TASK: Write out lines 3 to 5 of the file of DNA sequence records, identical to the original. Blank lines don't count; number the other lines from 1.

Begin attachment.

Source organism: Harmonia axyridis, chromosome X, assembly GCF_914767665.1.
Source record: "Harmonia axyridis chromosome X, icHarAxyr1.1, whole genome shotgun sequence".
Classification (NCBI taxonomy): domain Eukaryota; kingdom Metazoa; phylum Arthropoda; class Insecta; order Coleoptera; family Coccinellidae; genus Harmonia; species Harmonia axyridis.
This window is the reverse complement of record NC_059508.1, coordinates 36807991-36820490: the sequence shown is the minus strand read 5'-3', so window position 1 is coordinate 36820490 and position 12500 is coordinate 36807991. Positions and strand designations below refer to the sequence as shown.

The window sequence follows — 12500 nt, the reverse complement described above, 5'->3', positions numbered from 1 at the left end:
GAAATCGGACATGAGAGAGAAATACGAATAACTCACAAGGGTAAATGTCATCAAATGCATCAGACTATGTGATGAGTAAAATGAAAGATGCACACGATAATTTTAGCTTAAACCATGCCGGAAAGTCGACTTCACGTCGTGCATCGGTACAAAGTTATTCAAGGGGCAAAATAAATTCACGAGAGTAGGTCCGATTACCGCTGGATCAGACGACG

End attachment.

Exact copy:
Classification (NCBI taxonomy): domain Eukaryota; kingdom Metazoa; phylum Arthropoda; class Insecta; order Coleoptera; family Coccinellidae; genus Harmonia; species Harmonia axyridis.
This window is the reverse complement of record NC_059508.1, coordinates 36807991-36820490: the sequence shown is the minus strand read 5'-3', so window position 1 is coordinate 36820490 and position 12500 is coordinate 36807991. Positions and strand designations below refer to the sequence as shown.

The window sequence follows — 12500 nt, the reverse complement described above, 5'->3', positions numbered from 1 at the left end: